Jason Hawes and Grant Wilson are two guys who spend their days working for Roto-Rooter installing toilets and fixing pipes, and at night head out all around the East Coast (and now further, venturing west to California in this sixth season and south towards Georgia for a fair bit this time around as well) of these here United States either proving or, just as frequently, disproving evidence of paranormal activity. This unlikely hit has done good things for SyFy, proving to be one of their longest lasting and more popular original series, which just goes to show that there are a lot of people out there with an interest in this type of material. There have been a couple of spin-offs so far (Ghost Hunters International and Ghost Hunters Academy) and more than a few rip offs on other channels, but the original is still the most popular thanks to its interesting mix of supernatural sleuthing and the regular (and very likeable) cast members who make up the investigative team.
At any rate, Jason and Grant formed TAPS - The Atlantic Paranormal Society - a group that specializes in using high tech equipment, with a deft blend of common sense, experience, education and speculation to figure out what some people consider to be actual hauntings. Once again, Ghost Hunters Season Six Part Two gives them a chance to, with cameras rolling, do their thing and the results as interesting as usual. Grant and Jason aren't the only members of the team, however. There's a heavily tattooed ex-cop named Steve who helps out with the cameras, a technical expert named Dave Tango, and a few other experts out to lend a helping hand.
The series has been airing on Sci-Fi/SyFy for the better part of a half a decade at this point, but Jason and Grant still manage to find a lot of interesting places to investigate. Not every investigation produces chillingly eerie results, which is what makes this series more believable the countless other ghost shows that have swarmed the airwaves in its wake. This second half of the show's sixth season, however, has some pretty good episodes. Here's a look:
Uninvited Guests: The first episode in this set finds the TAPS team hitting up two locations, the first is an old inn in Tilton, New Hampshire called the 1875 Inn which the eccentric owner claims is haunted, the second is Shippen Manor in Oxford, New Jersey, a house built by a doctor in 1775. Neither location yields any super amazing results making this a fairly standard episode.
A Shot In The Dark: This time around the TAPS team heads back to New England to investigate The Colonial Inn in Concord, MA. Given the involvement of various factions in the Revolutionary War that took place around here, it's thought that the location is haunted. Some interesting EVP evidence goes some way towards backing this up - Room 24 seemingly some sort of hotbed for paranormal activity.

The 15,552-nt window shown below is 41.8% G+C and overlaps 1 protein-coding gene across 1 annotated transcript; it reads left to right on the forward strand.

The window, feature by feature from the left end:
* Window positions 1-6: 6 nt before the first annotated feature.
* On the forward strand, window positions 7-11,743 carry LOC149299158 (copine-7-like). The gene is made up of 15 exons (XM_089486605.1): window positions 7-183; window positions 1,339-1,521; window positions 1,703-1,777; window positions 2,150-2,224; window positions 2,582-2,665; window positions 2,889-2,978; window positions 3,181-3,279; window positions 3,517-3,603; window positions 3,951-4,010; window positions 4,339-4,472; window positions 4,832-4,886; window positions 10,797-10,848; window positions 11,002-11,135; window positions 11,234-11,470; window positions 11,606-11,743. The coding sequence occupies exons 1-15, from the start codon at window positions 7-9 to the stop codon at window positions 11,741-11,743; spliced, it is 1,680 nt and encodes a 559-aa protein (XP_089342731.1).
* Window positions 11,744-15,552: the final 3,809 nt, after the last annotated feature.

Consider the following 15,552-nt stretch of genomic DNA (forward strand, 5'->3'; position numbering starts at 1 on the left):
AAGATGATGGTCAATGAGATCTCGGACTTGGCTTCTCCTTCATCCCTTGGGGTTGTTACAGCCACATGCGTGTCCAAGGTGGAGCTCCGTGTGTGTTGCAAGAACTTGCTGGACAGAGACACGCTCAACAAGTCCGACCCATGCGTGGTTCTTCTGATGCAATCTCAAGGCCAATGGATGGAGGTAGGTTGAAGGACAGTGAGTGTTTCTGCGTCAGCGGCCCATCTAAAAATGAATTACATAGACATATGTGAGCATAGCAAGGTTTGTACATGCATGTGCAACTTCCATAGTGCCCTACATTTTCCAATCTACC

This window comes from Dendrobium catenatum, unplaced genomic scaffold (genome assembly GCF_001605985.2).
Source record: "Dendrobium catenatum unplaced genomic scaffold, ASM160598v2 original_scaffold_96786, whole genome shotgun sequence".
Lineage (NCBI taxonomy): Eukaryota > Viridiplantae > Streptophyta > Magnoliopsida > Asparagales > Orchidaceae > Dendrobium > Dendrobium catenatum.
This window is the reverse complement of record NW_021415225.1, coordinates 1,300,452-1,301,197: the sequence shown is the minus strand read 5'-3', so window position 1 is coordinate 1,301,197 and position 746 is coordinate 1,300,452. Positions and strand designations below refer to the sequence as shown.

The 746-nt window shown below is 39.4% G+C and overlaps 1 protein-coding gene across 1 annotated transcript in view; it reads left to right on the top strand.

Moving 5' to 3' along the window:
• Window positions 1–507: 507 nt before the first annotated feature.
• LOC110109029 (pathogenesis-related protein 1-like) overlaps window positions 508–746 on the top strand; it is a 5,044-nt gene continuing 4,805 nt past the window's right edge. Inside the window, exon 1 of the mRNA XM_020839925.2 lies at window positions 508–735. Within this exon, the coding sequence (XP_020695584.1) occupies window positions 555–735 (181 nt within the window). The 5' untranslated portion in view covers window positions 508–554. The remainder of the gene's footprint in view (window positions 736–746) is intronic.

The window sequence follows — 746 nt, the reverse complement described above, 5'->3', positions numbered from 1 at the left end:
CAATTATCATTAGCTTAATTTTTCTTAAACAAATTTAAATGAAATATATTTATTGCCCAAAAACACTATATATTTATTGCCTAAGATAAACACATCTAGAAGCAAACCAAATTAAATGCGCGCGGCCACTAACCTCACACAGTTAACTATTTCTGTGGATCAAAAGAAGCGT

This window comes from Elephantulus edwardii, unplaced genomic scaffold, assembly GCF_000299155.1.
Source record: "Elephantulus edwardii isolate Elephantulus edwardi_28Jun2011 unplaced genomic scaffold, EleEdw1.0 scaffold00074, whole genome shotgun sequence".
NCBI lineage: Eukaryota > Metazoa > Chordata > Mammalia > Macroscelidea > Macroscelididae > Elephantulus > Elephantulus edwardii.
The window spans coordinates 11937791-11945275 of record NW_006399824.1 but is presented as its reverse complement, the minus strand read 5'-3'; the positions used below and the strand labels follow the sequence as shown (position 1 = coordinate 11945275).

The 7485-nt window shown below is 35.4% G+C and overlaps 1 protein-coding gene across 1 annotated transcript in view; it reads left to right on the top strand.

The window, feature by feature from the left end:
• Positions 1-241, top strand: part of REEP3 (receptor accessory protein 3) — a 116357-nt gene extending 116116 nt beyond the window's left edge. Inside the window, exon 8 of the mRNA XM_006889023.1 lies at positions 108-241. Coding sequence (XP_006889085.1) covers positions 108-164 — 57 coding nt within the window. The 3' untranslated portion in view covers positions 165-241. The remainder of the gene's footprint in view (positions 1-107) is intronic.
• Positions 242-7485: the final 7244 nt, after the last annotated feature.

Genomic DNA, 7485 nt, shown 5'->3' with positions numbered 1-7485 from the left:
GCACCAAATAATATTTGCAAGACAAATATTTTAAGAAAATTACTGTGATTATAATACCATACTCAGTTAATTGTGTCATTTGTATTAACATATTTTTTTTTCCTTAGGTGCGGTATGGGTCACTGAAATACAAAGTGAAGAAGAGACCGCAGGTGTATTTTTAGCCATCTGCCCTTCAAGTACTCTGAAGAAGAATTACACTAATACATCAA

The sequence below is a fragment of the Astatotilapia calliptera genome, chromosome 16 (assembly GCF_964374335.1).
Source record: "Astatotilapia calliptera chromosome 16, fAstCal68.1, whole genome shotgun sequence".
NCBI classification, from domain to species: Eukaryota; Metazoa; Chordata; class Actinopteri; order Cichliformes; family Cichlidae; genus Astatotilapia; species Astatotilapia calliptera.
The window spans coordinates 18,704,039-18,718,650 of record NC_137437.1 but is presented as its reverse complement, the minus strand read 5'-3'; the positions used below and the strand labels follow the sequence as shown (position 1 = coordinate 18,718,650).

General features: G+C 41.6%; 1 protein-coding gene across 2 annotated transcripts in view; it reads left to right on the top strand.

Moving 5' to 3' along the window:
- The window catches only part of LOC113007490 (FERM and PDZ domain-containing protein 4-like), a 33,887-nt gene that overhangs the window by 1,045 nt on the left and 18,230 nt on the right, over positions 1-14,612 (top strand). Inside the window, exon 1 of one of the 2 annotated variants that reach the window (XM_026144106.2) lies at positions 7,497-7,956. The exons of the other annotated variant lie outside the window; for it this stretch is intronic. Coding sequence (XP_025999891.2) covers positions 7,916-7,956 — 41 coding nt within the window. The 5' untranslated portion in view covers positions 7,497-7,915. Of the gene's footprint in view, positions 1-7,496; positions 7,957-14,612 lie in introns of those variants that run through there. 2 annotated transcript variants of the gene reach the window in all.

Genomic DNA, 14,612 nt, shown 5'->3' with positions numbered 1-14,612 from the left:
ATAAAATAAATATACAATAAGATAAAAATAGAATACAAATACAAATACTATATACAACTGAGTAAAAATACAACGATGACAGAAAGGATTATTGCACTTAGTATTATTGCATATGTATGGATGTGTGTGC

Signals From The Past: Another two part episode, this time starting at the lighthouse on Rose Island in Rhode Island, and then winding up at the Baseball Hall Of Fame in Cooperstown, New York. The Rose Island location proves to be the more interesting of the two, it's an odd desolate place with a strange history to it, but they find some interesting results in the Baseball Hall Of Fame museum as well.
Lemp Mansion: The team heads to the Southwest to check out the Lemp Mansion in St. Louis, Missouri where apparently three members of the Lemp family have committed suicide over the years resulting in some interesting apparitions and ghostly activity. This should have been more interesting than it turned out to be, the investigation doesn't seem very thorough and at times it feels rushed. The location is interesting as is its history, but that doesn't come through so well this time around.
Grammar School Ghosts: Alton, Illinois' Milton School is the subject of this investigation. There are stories that indicate a young woman was raped and killed by a janitor in the school and this is thought to be a possible source of the reported paranormal activity that occurs there. The investigation this time around is pretty decent and the location is an interesting one. As always, it would have been nice to get more background information on the building, but what's here is good.
Time To Get Touched: First up is the Thurber House in Columbus, Ohio which is the former home of New Yorker cartoonist James Thurber and is now a historical landmark in the town. The second location is the Canfield Casino in New York State - the idea of a haunted casino is kind of goofy but once the lights go off, things get more interesting than you might expect. Not a classic episode, but not a terrible one either.
The Chopping Block: The Bissman Building in Manfield, Ohio gets the TAPS treatment this time around as the crew shows up to check out what is reportedly a very active location out there in the Buckeye State. This time around the crew seem more into things, and they manage to get some interesting stuff happening on camera that'll keep you interested in the episode from start to finish.
The Oldest House In Georgia: This episode is another two parter and it actually starts off in New York State where they crew check out the Old Ulster County Jail in Kingston, a creepy old spot that was definitely once used as a jail but which closed in 2007. The crew gets some interesting sounds here. The second location is the Antebellum Plantation in Stone Mountain, Georgia, where the oldest house in the state still stands and which is also a hot bed of odd paranormal activity and full body apparition spotting.